The $60 an ounce spike in the gold price after yesterday's announcement by the Federal Reserve of zero cuts to its stimulus program is just the latest example of the yellow metal's sometimes rocky relationship with the US central bank.
The bank’s quantitative easing program has pumped more than $3.6 trillion of easy money into financial markets and should the program of asset purchases and other stimulus measures stay in place till the end of the year – something that's increasingly likely – the Fed's balance sheet will top $4 trillion.
The gold price has benefited massively from the Fed's ultra-loose monetary policy that's kept interest rates near zero and until recently negative in real terms.
QE weakens the dollar and increases the risk of inflation. The gold price and the dollar usually move in opposite directions and the metal's status as a hedge against inflation and a storer of wealth has only been bolstered by the Fed's actions.
After an initial spike to above $900 thanks to safe haven buying following the Lehman Brothers collapse of 15 September, the gold price had fallen back to $707 by mid-November.
Gold needed a catalyst to move higher.
Announced in late November, QE officially kicked off mid-December 2008.
QE1 and August 2010's second round set off waves of buying, that turned gold into a one-way for the next three years culminating in September 2011's $1,921 all-time high.
Predictably, traders got cold feet and futures contracts plunged shortly after hitting the record, including a $105 or 5.6% drop in value in a single session.
It was the same pattern that was followed in 1980: Gold hit a record of $850 on January 21, to this day a record high when adjusted for inflation. Just two days later gold was back to under $700 starting a bear market that lasted more than two decades.
By the end of September 2011 the gold price was in danger of crashing through $1,600 – down almost $300 in less than a month – but once again the Fed stepped in.
The Fed's rather portentous September 'Operation Twist' bond buying program which aims to twist the yield curve saw gold (briefly) trade back above $1,800 by November.
Gold bugs were getting hooked on US dollar printing presses leading to huge swings in the gold price. 2011 was the most volatile since 1980 with the gap between the year’s highs and lows coming in at close to $600 an ounce or a 32% range.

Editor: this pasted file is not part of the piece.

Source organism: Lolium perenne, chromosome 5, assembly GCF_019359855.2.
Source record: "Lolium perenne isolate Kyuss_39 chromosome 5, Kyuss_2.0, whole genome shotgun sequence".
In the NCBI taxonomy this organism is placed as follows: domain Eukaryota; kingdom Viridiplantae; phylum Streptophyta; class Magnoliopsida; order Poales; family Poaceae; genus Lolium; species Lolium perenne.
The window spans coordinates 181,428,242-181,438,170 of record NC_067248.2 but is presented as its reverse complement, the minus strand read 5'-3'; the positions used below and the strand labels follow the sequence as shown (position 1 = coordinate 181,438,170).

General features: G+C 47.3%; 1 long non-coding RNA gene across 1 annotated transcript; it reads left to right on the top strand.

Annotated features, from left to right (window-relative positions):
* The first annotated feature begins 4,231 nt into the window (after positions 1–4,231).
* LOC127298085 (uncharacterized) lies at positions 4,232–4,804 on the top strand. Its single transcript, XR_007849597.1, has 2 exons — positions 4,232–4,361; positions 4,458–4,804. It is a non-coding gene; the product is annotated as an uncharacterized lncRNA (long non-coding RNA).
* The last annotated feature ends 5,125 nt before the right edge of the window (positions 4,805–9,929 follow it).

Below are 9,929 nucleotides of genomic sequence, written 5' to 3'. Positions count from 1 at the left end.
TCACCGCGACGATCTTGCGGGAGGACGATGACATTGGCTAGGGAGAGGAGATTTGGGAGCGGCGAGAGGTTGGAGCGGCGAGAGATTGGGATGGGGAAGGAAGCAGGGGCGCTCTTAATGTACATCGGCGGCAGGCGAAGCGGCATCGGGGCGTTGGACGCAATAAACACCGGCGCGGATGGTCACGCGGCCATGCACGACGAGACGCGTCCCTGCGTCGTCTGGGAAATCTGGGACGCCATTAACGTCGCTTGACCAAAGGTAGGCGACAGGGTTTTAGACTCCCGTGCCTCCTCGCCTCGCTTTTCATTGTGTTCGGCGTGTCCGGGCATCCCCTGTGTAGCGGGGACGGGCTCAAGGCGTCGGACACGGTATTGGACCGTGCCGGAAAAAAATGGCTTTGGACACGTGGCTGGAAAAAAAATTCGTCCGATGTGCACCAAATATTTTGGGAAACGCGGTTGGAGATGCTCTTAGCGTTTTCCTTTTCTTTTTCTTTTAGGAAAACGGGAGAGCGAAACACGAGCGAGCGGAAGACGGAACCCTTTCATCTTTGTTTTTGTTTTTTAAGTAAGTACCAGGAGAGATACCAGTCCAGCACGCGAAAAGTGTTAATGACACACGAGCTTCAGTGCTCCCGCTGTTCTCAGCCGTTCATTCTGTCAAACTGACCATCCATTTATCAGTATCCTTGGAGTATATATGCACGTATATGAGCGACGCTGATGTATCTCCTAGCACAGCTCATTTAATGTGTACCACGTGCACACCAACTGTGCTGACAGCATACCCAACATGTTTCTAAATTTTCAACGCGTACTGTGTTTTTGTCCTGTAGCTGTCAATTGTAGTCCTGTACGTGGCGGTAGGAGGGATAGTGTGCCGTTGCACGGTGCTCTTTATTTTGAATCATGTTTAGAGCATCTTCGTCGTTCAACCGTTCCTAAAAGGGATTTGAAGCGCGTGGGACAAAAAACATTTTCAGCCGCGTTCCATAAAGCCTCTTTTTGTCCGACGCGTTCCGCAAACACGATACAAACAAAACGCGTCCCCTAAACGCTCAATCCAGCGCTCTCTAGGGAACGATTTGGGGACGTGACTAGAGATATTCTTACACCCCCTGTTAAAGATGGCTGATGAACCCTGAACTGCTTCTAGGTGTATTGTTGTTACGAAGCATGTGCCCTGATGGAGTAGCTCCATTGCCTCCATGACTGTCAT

In 2012 the relationship was souring.
Bernanke pronouncements could still move the gold market – but now hints on monetary policy was sending gold down; not up.
In February gold dropped $75 within a single hour after comments from the US Federal Reserve that seemed to indicate a third round of QE3 was off the table.
The same thing happened at the start of April and again June 7 when Fed minutes disappointed and Bernanke delivered "anti-climactic" testimony to the US Congress.
Even good news like the extension of Twist on June 20 did little for the gold price and the $1,800 level appeared to have become impenetrable.
By the time the much-anticipated third round of QE – ambitious in scale and open-ended to boot – was announced mid-September, gold was looking tired.
The metal would top out below $1,800 early October 2012 despite the Fed's asset buying program which would top $3 trillion by the end of the year.
By December 12, the relationship had broken down to such an extent that an announcement of a $45 billion increase in asset purchases to an eye-watering $85 billion a month, could not budge the gold price.
During the first half of 2013 – which appears destined to end gold's unbroken 13-year bull-run – the Fed dynamic was being replaced by other drivers including the conflict in Syria, mine supply, Indian and Chinese consumption.
April's $200 drop over a Friday and Monday was not preceded by any Fed rumours or facts.
In stead the dramatic collapse seemed to have come out of nowhere, something akin to collective loss of confidence. (Or perhaps market manipulation?)
Gold's gap down at the end of June to near three year lows below $1,200 came after hints by Bernanke that a tapering of asset purchases could come as early as September.
While QE was no longer pushing the gold price higher, it was still providing a solid price floor.
Yesterday when fears that the floor would give way were confirmed to be unfounded, gold duly reacted.
But even after a nice $60 bump we're still a long way away from $1,900.
Image courtesy of University of Michigan Ford School.